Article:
More cattle belonging to the Skanda Vale Hindu community in Carmarthenshire may have to be slaughtered after a postmortem examination on Friday of Shambo showed the animal bore signs of lesions typical of tuberculosis. Shambo was forcibly removed by police from the temple on Thursday.
As the community of monks and sympathisers who had fought a prolonged legal campaign to save Shambo went into mourning on Friday after the six-year-old Friesian was killed by lethal injection, a Welsh assembly statement said: “This means that a positive TB breakdown is now confirmed in the herd. The Welsh assembly government is continuing to consider what other action is now necessary to protect human and animal health in relation to the test results from other animals in the herd.”
Such tests are likely to take some weeks.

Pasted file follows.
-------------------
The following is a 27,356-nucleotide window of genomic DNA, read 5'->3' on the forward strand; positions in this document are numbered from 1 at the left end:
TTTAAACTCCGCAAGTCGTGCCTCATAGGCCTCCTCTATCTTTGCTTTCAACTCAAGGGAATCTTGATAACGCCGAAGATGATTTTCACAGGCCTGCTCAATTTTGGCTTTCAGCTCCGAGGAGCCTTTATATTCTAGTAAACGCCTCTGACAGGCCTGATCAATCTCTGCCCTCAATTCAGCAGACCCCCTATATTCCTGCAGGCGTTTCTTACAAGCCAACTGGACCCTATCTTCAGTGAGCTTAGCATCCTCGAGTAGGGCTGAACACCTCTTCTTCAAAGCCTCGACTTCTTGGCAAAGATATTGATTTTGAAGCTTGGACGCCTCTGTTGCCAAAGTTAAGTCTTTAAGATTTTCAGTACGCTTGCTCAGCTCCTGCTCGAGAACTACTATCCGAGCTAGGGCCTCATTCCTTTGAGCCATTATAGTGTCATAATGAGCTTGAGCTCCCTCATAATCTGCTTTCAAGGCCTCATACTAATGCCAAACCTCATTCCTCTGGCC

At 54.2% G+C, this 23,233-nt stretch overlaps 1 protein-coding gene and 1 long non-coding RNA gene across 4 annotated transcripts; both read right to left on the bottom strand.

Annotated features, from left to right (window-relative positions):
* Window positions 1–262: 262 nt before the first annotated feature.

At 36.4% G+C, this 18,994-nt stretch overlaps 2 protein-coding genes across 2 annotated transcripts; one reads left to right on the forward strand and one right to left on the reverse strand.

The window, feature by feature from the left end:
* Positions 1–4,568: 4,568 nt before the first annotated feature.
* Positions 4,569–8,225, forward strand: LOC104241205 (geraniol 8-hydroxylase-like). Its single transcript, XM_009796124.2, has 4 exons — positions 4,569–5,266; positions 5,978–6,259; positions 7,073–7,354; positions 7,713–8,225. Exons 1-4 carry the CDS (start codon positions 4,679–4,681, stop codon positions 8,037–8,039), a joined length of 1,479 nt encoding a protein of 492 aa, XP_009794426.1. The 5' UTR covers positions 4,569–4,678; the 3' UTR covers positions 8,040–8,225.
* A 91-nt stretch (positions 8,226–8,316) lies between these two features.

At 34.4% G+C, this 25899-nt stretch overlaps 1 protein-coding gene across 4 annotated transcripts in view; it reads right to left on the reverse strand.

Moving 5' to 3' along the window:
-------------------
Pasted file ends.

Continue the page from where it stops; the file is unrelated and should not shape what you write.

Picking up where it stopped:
Ramesh Kallidai, secretary of the Hindu Council of Britain, said the organisation was seeking a meeting with Hilary Benn, the environment and rural affairs secretary, after the parliamentary recess to discuss ways to address Hindus’ religious sensitivities.
He said: “We don’t want to compromise public health but we want to improve the way the authorities deal with such matters. There was very little dialogue all the way through. It was really shambolic and it was quite unpleasant to see senior monks who are respected persons dragged away. It did not leave a good impression.”
Two Hindu communities are known to have sacred livestock, one in Watford with 40 cattle and Skanda Vale, which has a herd of more than 60, though it is believed that other temples, including one in Stanmore, north London, also wish to rear animals.
Hindus around the world followed the prolonged standoff at Skanda Vale between officials and the police on one side and the monks and their supporters on the other, but media reports in India yesterday were distinctly less extensive than those in the British press, and much lower-key.
Meanwhile, the Hindu Forum of Britain said it wanted reassurances about other temple animals. Its Secretary General Ramesh Kallidai was quoted as saying he wanted “to check how agricultural law could cater to the needs of sacred animals in Hindu temples in Britain.”